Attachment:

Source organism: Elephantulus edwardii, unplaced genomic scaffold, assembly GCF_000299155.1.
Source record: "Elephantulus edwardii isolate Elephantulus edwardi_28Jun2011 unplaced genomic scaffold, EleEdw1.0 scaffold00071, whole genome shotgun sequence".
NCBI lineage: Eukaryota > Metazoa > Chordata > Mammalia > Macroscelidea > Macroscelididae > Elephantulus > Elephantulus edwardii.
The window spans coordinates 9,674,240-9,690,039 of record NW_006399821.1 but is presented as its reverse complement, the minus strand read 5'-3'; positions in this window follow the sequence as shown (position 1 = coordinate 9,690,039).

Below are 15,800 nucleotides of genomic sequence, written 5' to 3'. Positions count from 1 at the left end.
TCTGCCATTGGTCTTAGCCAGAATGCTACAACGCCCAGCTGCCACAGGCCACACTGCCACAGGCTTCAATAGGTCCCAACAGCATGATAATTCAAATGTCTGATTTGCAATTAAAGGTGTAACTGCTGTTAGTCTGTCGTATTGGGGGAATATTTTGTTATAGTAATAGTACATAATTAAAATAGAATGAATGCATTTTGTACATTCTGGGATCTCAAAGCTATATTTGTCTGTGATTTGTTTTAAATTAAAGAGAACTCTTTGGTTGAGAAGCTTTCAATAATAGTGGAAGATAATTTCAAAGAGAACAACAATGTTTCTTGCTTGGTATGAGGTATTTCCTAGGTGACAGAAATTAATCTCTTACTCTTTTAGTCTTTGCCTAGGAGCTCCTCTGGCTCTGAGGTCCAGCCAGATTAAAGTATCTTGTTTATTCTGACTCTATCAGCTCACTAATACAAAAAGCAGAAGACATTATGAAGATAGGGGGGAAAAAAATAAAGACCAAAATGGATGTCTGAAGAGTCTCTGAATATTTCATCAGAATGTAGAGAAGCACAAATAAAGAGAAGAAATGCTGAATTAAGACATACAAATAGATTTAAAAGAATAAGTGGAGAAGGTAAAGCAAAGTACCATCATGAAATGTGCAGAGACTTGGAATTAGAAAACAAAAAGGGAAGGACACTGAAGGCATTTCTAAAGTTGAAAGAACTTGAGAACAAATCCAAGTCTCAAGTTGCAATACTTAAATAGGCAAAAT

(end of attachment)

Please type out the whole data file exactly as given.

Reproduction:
Source organism: Elephantulus edwardii, unplaced genomic scaffold, assembly GCF_000299155.1.
Source record: "Elephantulus edwardii isolate Elephantulus edwardi_28Jun2011 unplaced genomic scaffold, EleEdw1.0 scaffold00071, whole genome shotgun sequence".
NCBI lineage: Eukaryota > Metazoa > Chordata > Mammalia > Macroscelidea > Macroscelididae > Elephantulus > Elephantulus edwardii.
The window spans coordinates 9,674,240-9,690,039 of record NW_006399821.1 but is presented as its reverse complement, the minus strand read 5'-3'; positions in this window follow the sequence as shown (position 1 = coordinate 9,690,039).

Below are 15,800 nucleotides of genomic sequence, written 5' to 3'. Positions count from 1 at the left end.
TCTGCCATTGGTCTTAGCCAGAATGCTACAACGCCCAGCTGCCACAGGCCACACTGCCACAGGCTTCAATAGGTCCCAACAGCATGATAATTCAAATGTCTGATTTGCAATTAAAGGTGTAACTGCTGTTAGTCTGTCGTATTGGGGGAATATTTTGTTATAGTAATAGTACATAATTAAAATAGAATGAATGCATTTTGTACATTCTGGGATCTCAAAGCTATATTTGTCTGTGATTTGTTTTAAATTAAAGAGAACTCTTTGGTTGAGAAGCTTTCAATAATAGTGGAAGATAATTTCAAAGAGAACAACAATGTTTCTTGCTTGGTATGAGGTATTTCCTAGGTGACAGAAATTAATCTCTTACTCTTTTAGTCTTTGCCTAGGAGCTCCTCTGGCTCTGAGGTCCAGCCAGATTAAAGTATCTTGTTTATTCTGACTCTATCAGCTCACTAATACAAAAAGCAGAAGACATTATGAAGATAGGGGGGAAAAAAATAAAGACCAAAATGGATGTCTGAAGAGTCTCTGAATATTTCATCAGAATGTAGAGAAGCACAAATAAAGAGAAGAAATGCTGAATTAAGACATACAAATAGATTTAAAAGAATAAGTGGAGAAGGTAAAGCAAAGTACCATCATGAAATGTGCAGAGACTTGGAATTAGAAAACAAAAAGGGAAGGACACTGAAGGCATTTCTAAAGTTGAAAGAACTTGAGAACAAATCCAAGTCTCAAGTTGCAATACTTAAATAGGCAAAAT